Testimony in Pennsylvania’s landmark school funding trial turned to the effect of high-quality preschool as advocates descended on Harrisburg to press their case that the Commonwealth’s current system for allocating and distributing state education aid to districts perpetuates inequity and harms its neediest students.
“We are here to say we’ve heard enough. It is time to fund our schools,” said Donna Cooper, executive director of the Philadelphia-based Children First, formerly Public Citizens for Children and Youth. The rally drew more than 100 people to the Capitol steps Tuesday. The trial, which started more than a month ago, has been punctuated by several demonstrations, as organizations like Education Voters PA and Children First draw attention to the huge stakes they attach to the outcome.
“This court case is our Brown v. Board,” said Cooper, referring to the historic 1954 case in which the U.S. Supreme Court ruled that laws mandating racial segregation in public schools were unconstitutional. “It’s about whether every child in this state gets an equal and equitable education.”
Most states fund schools primarily through local property taxes, which gives an advantage to richer districts. State dollars, and some federal aid through programs like Title I, which provides funding for low-income students, are meant to compensate for inequities. But these dollars rarely make up all the difference.
In Pennsylvania, the per-pupil gaps in spending among the richest and poorest districts, some of which abut each other, are among the widest in the country. And a study commissioned by the legislature showed that the state needs to invest $4.6 billion more to assure that each district has enough money to provide an adequate education to all its students, based on their needs.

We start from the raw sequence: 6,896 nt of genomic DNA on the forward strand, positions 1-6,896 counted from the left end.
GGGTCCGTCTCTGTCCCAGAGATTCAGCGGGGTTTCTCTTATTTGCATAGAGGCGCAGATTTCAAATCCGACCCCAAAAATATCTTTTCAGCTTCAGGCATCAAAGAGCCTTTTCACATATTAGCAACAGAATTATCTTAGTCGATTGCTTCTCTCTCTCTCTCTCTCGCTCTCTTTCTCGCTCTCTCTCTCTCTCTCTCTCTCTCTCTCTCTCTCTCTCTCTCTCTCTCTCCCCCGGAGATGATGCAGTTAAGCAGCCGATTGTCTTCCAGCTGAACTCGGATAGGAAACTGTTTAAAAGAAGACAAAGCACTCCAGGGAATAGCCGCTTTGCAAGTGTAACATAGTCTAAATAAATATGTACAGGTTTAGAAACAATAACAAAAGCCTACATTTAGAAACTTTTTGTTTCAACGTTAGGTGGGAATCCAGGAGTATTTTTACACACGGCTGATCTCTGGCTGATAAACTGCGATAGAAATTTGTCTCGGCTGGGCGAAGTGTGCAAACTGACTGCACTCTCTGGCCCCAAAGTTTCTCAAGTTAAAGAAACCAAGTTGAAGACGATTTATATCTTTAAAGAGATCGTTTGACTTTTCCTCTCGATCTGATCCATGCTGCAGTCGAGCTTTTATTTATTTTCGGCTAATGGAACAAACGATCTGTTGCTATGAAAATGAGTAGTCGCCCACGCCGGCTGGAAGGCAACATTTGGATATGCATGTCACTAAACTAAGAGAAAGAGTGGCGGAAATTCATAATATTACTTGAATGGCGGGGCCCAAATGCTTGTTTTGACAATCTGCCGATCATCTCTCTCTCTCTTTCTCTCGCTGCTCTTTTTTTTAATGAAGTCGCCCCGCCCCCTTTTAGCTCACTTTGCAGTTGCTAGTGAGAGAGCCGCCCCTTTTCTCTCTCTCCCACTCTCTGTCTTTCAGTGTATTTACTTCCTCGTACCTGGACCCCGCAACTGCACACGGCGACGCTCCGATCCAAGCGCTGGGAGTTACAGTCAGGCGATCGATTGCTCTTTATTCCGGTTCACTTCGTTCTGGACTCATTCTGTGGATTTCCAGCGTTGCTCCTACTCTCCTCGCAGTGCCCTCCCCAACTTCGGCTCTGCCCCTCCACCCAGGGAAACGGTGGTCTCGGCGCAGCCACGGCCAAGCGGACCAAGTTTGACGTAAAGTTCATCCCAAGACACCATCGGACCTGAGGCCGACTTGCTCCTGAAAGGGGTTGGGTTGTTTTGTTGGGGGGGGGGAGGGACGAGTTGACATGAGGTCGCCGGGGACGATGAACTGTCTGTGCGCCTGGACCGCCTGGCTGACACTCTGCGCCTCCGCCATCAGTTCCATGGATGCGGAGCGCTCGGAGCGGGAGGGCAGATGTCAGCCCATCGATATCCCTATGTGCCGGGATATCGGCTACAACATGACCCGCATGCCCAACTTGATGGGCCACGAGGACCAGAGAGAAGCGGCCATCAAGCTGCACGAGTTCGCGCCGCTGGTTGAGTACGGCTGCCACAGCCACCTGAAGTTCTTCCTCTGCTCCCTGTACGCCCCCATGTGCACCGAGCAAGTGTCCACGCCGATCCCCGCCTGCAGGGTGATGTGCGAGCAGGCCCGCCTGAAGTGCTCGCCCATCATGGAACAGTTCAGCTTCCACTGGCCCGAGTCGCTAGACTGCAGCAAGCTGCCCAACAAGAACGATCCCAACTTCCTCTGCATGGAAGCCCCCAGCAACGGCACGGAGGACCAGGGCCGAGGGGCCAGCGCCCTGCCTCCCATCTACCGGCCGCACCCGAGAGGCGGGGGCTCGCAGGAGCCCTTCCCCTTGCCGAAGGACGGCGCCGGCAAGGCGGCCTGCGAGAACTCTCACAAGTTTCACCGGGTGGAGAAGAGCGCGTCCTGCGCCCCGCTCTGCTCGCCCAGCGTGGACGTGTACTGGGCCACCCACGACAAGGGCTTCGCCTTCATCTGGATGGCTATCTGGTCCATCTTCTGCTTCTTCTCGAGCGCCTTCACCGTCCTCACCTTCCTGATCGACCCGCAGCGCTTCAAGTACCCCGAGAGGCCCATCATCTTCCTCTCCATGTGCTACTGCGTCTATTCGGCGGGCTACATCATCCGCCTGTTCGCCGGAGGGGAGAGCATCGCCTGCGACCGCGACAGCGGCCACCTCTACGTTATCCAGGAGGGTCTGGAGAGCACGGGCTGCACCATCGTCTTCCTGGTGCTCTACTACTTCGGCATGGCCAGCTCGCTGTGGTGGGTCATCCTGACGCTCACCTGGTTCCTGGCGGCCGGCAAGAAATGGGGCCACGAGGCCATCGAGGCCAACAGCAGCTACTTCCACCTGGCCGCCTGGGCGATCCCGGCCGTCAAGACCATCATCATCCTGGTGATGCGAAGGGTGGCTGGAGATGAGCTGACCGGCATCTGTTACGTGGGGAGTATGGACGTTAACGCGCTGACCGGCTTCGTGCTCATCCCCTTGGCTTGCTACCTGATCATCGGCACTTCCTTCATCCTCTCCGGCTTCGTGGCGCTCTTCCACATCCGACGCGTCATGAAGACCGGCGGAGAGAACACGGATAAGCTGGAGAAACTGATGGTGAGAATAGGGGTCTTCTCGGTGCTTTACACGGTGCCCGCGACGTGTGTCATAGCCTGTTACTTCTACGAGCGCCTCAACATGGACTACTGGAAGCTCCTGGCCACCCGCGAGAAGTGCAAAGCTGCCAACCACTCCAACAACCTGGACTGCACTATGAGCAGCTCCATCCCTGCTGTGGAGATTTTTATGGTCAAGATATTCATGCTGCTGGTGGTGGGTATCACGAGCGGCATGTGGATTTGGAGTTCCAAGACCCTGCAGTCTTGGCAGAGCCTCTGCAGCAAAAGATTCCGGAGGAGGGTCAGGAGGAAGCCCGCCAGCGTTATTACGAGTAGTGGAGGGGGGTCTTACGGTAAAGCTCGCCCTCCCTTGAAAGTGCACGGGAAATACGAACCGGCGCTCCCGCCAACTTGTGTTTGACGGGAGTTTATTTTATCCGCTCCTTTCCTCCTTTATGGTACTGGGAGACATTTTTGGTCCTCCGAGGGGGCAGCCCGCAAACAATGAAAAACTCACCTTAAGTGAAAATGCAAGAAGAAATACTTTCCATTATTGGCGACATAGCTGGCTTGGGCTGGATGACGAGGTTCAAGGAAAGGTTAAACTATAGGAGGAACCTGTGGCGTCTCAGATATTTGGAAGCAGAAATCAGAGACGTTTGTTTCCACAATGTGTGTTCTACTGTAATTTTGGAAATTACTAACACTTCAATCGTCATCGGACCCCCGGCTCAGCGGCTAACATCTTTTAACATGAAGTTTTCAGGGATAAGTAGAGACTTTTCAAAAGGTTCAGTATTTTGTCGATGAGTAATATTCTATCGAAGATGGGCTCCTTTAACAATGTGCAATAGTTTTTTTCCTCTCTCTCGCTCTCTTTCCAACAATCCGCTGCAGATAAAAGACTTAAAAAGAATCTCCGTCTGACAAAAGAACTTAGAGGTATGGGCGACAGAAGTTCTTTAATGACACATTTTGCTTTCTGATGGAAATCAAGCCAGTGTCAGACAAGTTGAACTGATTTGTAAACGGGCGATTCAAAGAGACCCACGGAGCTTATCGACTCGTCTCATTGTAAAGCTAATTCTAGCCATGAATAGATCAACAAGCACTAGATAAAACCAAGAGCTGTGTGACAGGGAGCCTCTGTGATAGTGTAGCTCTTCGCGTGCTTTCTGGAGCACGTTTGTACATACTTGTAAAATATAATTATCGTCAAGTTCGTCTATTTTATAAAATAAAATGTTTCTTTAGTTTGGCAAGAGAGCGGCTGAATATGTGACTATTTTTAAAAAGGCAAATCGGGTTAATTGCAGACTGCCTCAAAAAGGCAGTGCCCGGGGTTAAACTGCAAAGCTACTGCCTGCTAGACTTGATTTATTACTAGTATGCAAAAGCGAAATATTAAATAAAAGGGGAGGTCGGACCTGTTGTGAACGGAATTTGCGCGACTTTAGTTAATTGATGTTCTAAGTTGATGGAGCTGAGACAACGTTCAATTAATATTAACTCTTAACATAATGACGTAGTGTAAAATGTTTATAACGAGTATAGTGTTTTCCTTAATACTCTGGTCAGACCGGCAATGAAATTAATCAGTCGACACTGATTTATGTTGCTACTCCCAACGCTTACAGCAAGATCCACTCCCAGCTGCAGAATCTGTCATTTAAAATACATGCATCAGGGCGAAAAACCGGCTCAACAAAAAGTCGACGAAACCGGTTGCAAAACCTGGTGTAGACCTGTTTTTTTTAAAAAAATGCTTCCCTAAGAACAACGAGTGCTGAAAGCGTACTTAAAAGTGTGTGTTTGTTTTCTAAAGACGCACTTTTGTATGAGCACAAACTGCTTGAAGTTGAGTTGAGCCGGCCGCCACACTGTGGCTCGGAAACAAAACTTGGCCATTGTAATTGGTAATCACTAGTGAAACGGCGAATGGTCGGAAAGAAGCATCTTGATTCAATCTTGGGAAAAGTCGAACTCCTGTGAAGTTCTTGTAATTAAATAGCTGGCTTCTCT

This case is the latest of several seeking funding reform in Pennsylvania filed over the last 30 years and the first to go to trial. Six school districts, three families and two civil rights groups sued the state in 2014, arguing that the state’s school funding — both the amount it allocates and the way it is distributed — violates the state’s constitutional mandate to maintain a “thorough and efficient system” of education, as well as violating students’ equal protection rights.
The trial, before Commonwealth Court Judge Renée Jubelirer, is expected to last 8 to ten weeks.
In 2017, the state Supreme Court reversed prior rulings that school funding was a matter for legislative policymaking, not judicial review, and allowed it to go to trial.
Plaintiffs have so far called witnesses from three of the suing districts, Panther Valley, Shenandoah Valley, and Greater Johnstown. They all said that their students need more academic support than they can afford to provide and described poor building conditions, such as moldy walls and ceilings.
Panther Valley Superintendent David McAndrew said his elementary school has only one toilet for 75 students; a few days later, Johnstown first grade teacher Stephanie Kobal said that in one wing of her school, there is one toilet per 125 students.
Demonstrators, whom organizers said came from 24 school districts in 13 counties, brought a toilet to the protest to dramatize that testimony.